With the market raking in billions of dollars a year, it seems the appetite for these new debts is growing as well as the emergence of new types of issuers as evidenced by the case of Johannesburg. In March 2014, corporations like Toyota joined the fray to fund consumer loans for electric and hybrid cars. During the same period, the global consumer goods company Unilever and the French utility company GDF Suez of France issued green bonds to finance their renewable energy and energy efficiency projects.

Although there is no market standard for the definition of green, Marilyn Ceci, managing director and head of Green Bonds at JP Morgan wrote in the global knowledge sharing platform called Meeting of the Minds, in February 2015, that there are the Green Bonds Principles (GBP), which serve as voluntary guidelines on transparency and disclosure and are endorsed by environmental groups, investors and other issuers.

The four components of the GBP include a description of how the proceeds of the bonds are to be used, an outline of the decision-making process disclosing the criteria used to review and determine the eligibility of the project, as well as tracking the proceeds and reporting on how they are being used at least once a month.

The World Bank initially set the bar high with its rigorous six-stage selection, approval, review and reporting process. The eligibility criteria are verified by experts from the Norway-based Centre for International Climate and Environmental Research (CICERO). Interested investors can check the institution’s website to get detailed updates on the projects, complete with pictures, graphics and summaries.

The World Bank applies a “gold standard” in the selection of its eligible projects. For example, the bank’s green bond portfolio will not include nuclear projects or those that deal with natural gas extraction by fracking. The bulk of the bank’s green bond projects are in middle-income countries like Mexico, China and Africa’s Maghreb region like Egypt, Tunisia and Morocco whose low-carbon projects funded by the World Bank are in full swing.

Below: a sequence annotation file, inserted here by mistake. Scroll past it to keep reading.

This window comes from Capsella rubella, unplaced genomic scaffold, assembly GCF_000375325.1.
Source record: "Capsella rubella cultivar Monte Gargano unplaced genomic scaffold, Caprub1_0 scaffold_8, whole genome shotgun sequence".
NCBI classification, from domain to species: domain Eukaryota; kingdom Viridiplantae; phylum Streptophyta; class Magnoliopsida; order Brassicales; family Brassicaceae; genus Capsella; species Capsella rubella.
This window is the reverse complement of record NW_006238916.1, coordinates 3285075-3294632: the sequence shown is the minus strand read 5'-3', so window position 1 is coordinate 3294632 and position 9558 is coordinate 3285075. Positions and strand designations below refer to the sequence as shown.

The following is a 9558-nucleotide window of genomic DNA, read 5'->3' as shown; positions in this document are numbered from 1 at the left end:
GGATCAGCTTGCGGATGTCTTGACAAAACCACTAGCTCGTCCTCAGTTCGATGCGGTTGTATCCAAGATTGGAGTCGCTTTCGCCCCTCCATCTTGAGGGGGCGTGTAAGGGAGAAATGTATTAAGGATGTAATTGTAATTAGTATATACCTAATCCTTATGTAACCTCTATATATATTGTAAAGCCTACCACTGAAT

Projects in sub-Saharan Africa receive support through the International Development Association (IDA), the bank’s fund for the poorest, which doles out “low-interest loans, credits or grants from donors rather than from capital markets”.

However, while African countries south of the Sahara have made a grand debut into the international debt market scene, their presence in the green bond market is nascent. For now it seems, Johannesburg is leading having listed the first “African green city bond” in the region. 
Source: Modern Ghana

Crystal Telecom IPO oversubscribed by 123%

crystel telecomCrystal Telecom’s initial public offering (IPO) has been oversubscribed by 123 per cent, according to a statement by the firm.

The firm was offering about 270.17 million shares which is 20% of MTN Rwanda.

Renaissance Capital, the acting Lead Transaction advisor confirmed that they received over 2300 applications from Rwanda, the East African Region and beyond during the share sale that closed on June 5.

During the two week period, the IPO was at Rwf105 with the minimum share application at 1,000 shares.

The company is expected to begin trading on the Stock Exchange on July 17.

Commenting on the development, Celestin Rwabukumba, the Chief Executive of the Rwanda Stock Exchange (RSE) said that the firm had set the pace as the first full private sector company to utilize capital markets as means to raise finance.

He said as a result, they expect to see growth in the performance of capital markets in coming months.

“We expect to see growth in our sector over the coming months as other companies seek to do the same. We also encourage other businesses in the private sector, large or small, to engage in the capital markets by either listing their companies or investing & trading in listed securities,” Rwabukumba said.

Jack Kayonga, the chairperson of Crystal Ventures Ltd, the parent company of Crystal Telecom said that the firm was upbeat on the uptake of the IPO by both local and international investors.

Crystal Telecom was the country’s third IPO after Bralirwa and Bank of Kigali.

Crystal Ventures has been a shareholder in MTN Rwandancell Limited since 1998.
Source: New Times